"I kinda got my little gold medal," he said. "It wasn't an Olympic gold medal, but I still have that on my wall. I cherish that."
Getting another glimpse at the dreaded Soviets gave Brown some perspective, too. "If those players would have lost that gold medal game, they might have ended up in Siberia," he said. "By 'winning,' they kept that team together and I'm sure those guys had nice houses, nice cars. It really enriched their lives greatly."
All of Brown's memories and stories rushed back when he was invited to, and attended, the 40th reunion last month in Lexington, Ky. The event was organized in part by Kenny Davis, the Georgetown (Ky.) College guard and captain of that team. Davis, Collins and several others spoke warmly of and toasted Brown, treating him very much like one of the 12.
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"Finally, 40 years later, they did share their feelings and thoughts about it all," said Brown, who smiled his way through the weekend. "About when Dwight got ejected from the [gold medal] game. Details about the end, why Tom Burleson wasn't covering the ball out of bounds, all sorts of loose ends that over the years I never had answers for. I finally was able to talk to the guys. And they opened up."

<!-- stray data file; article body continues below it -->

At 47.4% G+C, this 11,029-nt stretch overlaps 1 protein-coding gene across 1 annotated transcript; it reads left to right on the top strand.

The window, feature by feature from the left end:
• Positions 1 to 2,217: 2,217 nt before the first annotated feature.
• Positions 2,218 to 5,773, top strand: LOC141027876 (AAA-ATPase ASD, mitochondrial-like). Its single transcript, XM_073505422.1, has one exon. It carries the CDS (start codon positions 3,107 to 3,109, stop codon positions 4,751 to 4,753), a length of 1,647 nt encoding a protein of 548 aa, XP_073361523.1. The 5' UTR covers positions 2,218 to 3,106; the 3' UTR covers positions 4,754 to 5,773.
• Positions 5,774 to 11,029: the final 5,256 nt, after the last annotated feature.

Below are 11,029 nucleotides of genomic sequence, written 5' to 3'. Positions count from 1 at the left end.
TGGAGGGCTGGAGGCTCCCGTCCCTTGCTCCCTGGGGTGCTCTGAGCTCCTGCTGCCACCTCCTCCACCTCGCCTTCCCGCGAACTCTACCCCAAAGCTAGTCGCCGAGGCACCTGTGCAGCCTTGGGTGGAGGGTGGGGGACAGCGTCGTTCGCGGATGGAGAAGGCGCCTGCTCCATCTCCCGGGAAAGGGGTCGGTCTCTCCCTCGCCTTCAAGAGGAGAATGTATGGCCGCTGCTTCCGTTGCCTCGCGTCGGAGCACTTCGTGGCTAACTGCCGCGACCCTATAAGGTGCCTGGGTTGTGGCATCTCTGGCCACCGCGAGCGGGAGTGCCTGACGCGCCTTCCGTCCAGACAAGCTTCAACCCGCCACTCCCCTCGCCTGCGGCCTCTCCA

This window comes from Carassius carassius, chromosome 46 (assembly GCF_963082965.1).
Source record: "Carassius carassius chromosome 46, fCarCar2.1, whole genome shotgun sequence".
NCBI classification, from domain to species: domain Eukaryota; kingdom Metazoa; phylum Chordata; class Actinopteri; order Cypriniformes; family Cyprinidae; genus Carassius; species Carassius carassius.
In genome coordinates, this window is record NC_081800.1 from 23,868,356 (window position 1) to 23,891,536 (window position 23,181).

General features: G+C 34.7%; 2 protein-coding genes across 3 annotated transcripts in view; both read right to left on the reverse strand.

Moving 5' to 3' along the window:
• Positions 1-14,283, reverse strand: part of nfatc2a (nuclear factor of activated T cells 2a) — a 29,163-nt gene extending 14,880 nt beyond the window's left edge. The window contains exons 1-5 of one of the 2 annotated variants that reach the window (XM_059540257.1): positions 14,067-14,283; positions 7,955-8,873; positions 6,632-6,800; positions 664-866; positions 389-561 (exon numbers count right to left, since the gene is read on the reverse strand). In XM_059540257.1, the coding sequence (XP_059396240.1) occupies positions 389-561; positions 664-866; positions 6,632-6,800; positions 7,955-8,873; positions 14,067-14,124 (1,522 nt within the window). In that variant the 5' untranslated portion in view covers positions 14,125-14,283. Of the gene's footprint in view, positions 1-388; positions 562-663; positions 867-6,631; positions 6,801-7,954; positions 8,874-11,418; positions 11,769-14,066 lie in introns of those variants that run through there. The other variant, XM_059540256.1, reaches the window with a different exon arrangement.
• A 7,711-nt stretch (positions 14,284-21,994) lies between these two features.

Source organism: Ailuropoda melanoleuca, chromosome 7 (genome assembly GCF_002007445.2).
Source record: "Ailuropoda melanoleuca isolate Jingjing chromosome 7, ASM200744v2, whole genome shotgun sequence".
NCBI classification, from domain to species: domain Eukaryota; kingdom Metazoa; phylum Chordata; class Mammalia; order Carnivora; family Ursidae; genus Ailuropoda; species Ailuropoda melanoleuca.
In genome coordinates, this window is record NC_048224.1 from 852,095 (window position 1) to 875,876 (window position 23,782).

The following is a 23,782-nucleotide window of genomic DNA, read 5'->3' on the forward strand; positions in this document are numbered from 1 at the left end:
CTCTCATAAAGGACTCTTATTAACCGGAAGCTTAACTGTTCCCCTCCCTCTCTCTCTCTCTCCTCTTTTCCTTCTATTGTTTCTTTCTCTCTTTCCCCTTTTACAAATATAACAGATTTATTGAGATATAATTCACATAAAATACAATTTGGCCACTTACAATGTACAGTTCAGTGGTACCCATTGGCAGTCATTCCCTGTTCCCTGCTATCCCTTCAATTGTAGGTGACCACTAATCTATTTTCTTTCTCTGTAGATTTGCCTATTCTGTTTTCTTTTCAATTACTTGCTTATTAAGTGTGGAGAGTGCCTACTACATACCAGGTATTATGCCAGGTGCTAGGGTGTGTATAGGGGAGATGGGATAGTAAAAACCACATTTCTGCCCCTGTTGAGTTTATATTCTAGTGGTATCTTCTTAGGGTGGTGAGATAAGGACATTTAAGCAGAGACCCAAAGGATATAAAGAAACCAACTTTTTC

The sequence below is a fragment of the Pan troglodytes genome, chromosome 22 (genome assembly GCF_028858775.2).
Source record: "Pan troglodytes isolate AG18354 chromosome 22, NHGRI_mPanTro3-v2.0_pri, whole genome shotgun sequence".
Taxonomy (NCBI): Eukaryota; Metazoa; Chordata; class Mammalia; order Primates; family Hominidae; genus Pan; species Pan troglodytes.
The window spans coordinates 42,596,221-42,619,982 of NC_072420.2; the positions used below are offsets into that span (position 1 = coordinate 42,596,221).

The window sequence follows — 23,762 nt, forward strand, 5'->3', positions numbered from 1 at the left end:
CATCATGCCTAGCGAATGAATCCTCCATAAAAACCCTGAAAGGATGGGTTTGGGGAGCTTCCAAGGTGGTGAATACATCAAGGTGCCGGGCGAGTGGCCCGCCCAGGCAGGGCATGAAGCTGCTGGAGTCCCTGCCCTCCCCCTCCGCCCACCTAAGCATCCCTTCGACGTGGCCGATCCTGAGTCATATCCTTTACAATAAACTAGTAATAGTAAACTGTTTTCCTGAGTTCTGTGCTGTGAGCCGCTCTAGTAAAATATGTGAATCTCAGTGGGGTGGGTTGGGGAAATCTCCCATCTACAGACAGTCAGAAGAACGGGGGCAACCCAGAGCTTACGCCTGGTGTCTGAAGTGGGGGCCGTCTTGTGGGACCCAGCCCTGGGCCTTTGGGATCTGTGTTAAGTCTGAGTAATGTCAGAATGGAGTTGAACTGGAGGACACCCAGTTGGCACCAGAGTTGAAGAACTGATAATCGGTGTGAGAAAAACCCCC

In the first gathering of the entire team since their dreary flight home from Munich, Forbes sought him out. "I never knew what to think about the guy who replaced me," Brown said, "but I gained a lot of respect for him. I didn't know if he felt guilty, but... he is a fine, fine gentleman."
Forbes may feel some kinship with Brown. Back home in Texas after the Olympics, he wrenched a knee while training. He made it through his final years at UTEP and got drafted in fourth round in 1974 by Chicago. But he never played professionally, one of just two players from that team (Davis is the other) who did not.
Forbes, incidentally, was the player trying to cope with Soviet big man Aleksandr Belov on the third and last running of the championship game's final play. Forbes got knocked to the floor by contact, giving Belov an easy layup. That came up, too, at the reunion, along with Brown's what-if thoughts.
"I viewed myself as a missing piece," he said. "I was always a good defender. Even in the pros, I guarded the Dr. J's [Julius Erving] and later, the Larry Birds and the Bob McAdoos. Really, very few guys ever went off on me.
"I sure would have covered that Belov - similar size and ruggedness. I just don't think he would have gotten (that basket). Whether I could have really made a difference, who knows? But that summer, that was some of the best I ever played."